Help End Use of Cruel Poisons to Kill Wildlife

Photo from Flickr by Larry Lamsa

Dear Humanitarian,

Every year, the US Department of Agriculture's Wildlife Services program spends millions of taxpayer dollars on lethal animal control. The program killed 2.3 million animals in 2017. Of these, 1.3 million were native species, and 3,000 animals were killed accidentally. The nontarget deaths included dozens of domestic animals who fell victim to indiscriminate steel-jaw leghold traps, strangulation snares, and other brutal methods.

One of Wildlife Services' cruelest and most reckless methods involves the use of poisons to kill predators. These poisons—besides being barbaric, ineffective, costly, and outdated—are indiscriminate, killing not only target wildlife but also protected species and even beloved companion animals. They are also a threat to humans.

Between FY 2006 and 2016, Wildlife Services acknowledged that 376 dogs had been killed by a particularly deadly device called an M-44, or “cyanide bomb.” (Due to incomplete reporting, the real numbers are probably higher.) In 2017, an M-44 planted not far from the backyard of the Mansfield family of Idaho killed their dog, Kasey, and seriously injured their son, Canyon. The Mansfields have become powerful spokespersons against these devices.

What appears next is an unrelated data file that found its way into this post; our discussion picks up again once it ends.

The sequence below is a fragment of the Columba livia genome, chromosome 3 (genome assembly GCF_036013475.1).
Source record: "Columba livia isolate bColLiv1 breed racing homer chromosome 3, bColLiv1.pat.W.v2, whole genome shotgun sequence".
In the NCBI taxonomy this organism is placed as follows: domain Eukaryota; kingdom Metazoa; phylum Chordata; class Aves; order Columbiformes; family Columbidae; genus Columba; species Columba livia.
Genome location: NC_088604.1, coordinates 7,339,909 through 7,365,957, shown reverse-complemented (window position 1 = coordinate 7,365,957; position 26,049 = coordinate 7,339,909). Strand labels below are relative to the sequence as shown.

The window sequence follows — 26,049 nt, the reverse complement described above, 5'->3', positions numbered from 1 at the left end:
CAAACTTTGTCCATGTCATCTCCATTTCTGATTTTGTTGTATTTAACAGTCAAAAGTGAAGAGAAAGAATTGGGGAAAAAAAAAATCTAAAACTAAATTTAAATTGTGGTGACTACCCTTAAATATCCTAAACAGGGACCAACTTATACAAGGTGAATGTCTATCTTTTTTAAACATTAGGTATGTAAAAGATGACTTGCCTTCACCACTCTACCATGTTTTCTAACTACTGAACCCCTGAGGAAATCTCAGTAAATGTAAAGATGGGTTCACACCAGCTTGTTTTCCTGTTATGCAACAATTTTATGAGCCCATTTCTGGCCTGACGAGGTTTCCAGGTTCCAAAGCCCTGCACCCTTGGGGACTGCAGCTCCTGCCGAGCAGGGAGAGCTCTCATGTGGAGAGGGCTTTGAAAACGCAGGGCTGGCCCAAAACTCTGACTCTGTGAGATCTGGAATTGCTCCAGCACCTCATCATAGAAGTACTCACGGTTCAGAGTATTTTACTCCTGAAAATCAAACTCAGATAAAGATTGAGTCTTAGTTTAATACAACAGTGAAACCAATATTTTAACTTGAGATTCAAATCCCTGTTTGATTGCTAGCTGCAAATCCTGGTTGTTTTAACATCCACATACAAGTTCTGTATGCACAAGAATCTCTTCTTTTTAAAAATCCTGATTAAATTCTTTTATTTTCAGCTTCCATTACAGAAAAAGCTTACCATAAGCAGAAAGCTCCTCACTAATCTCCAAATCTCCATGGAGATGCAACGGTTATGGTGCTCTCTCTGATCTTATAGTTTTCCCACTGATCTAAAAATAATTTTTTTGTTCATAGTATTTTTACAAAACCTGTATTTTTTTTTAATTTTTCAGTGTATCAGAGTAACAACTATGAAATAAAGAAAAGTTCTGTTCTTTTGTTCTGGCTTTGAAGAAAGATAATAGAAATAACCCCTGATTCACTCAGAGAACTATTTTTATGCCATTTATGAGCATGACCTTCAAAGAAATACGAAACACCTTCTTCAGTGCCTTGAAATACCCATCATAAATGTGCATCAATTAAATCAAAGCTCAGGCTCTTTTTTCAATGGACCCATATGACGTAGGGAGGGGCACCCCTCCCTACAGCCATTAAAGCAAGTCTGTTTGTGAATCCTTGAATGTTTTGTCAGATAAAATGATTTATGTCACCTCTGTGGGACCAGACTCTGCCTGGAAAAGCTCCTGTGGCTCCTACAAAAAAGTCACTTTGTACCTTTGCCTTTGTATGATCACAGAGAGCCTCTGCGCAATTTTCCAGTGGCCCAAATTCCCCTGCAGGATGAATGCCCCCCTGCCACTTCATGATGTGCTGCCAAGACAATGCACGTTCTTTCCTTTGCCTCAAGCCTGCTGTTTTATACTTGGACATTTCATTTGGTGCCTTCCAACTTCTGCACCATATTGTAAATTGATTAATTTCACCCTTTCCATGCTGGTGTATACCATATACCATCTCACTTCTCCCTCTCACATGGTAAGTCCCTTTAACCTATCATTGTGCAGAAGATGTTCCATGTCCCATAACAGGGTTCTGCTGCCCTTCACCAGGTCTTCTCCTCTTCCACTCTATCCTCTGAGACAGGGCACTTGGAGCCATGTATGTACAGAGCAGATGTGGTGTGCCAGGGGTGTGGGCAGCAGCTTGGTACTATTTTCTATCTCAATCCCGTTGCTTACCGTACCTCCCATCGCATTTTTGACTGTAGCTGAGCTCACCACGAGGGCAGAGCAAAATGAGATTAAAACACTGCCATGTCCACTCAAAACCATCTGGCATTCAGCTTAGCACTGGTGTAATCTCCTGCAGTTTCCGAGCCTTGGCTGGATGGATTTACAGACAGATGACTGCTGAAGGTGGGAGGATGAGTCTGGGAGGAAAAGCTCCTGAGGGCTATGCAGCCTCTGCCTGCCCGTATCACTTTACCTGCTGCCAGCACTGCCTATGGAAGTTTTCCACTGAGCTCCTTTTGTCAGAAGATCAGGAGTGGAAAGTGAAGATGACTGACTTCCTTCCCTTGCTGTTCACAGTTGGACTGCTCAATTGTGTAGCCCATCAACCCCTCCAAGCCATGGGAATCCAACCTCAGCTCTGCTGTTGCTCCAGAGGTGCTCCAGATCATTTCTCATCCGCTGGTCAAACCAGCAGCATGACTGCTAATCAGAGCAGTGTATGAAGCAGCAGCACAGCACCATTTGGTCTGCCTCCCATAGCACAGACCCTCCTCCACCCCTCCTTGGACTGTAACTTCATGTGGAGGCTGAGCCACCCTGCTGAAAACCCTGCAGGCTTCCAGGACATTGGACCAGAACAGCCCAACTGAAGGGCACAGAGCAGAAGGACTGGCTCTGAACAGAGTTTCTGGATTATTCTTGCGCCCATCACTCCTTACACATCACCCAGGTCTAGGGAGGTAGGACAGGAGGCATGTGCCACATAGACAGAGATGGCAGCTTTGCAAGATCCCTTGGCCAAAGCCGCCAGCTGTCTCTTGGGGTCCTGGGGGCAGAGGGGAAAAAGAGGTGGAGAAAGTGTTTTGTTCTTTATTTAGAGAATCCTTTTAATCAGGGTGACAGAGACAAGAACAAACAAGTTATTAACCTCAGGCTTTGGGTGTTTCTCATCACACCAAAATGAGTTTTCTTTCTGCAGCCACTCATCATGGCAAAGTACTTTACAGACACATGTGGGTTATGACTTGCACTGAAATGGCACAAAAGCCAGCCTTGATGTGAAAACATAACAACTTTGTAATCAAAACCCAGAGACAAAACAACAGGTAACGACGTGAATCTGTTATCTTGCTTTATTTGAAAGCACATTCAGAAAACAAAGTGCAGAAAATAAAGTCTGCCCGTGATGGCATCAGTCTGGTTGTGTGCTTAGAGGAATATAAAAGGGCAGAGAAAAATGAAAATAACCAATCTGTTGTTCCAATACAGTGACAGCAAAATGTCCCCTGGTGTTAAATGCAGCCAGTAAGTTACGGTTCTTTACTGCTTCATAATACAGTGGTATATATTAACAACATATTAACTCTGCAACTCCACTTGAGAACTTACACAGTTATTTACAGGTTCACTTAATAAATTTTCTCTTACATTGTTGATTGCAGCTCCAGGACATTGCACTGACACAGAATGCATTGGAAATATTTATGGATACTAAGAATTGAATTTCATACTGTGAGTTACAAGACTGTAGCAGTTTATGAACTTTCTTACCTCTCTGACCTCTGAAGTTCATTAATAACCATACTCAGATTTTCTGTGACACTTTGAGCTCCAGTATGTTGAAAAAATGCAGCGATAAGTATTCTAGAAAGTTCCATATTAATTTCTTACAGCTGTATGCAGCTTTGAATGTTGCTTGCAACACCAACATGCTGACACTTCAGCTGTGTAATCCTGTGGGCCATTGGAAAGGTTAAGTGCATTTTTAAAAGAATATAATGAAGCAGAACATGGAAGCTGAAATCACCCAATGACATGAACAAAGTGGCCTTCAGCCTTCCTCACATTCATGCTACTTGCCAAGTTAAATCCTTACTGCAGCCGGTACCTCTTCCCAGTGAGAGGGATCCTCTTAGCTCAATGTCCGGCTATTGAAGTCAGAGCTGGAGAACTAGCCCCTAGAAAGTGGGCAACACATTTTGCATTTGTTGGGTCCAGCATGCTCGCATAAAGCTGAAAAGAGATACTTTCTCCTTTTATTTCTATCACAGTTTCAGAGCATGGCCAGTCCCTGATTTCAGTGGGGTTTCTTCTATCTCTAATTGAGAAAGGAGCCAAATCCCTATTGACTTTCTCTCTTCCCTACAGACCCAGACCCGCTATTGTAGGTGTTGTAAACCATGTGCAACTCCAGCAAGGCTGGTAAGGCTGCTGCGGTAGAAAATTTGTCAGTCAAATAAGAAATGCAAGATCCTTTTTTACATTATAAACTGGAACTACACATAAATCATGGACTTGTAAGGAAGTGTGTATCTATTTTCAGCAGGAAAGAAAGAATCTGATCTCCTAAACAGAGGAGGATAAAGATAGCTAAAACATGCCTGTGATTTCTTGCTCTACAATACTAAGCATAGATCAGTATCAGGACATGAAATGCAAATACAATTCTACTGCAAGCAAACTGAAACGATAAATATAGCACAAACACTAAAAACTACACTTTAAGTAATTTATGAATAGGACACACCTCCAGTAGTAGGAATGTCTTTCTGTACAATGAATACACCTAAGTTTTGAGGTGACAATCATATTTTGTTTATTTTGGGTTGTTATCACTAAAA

In response, the Chemical Poisons Reduction Act, or Canyon’s Law, has been reintroduced in both the US House of Representatives and the Senate (H.R. 2471 and S. 1301) to prohibit the program’s use of two extremely dangerous poisons: the sodium cyanide found in M-44 devices, and sodium fluoroacetate, known as Compound 1080, which is used in livestock collars.

What You Can Do

Please ask your representative and senators to cosponsor the Chemical Poisons Reduction Act, or Canyon’s Law.

Be sure to share this eAlert with your family, friends, and co-workers, and encourage them to contact their representatives, too. Thank you for taking action on behalf of wildlife and companion animals!

Sincerely,

Cathy Liss
President

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Photo from Flickr by Larry Lamsa

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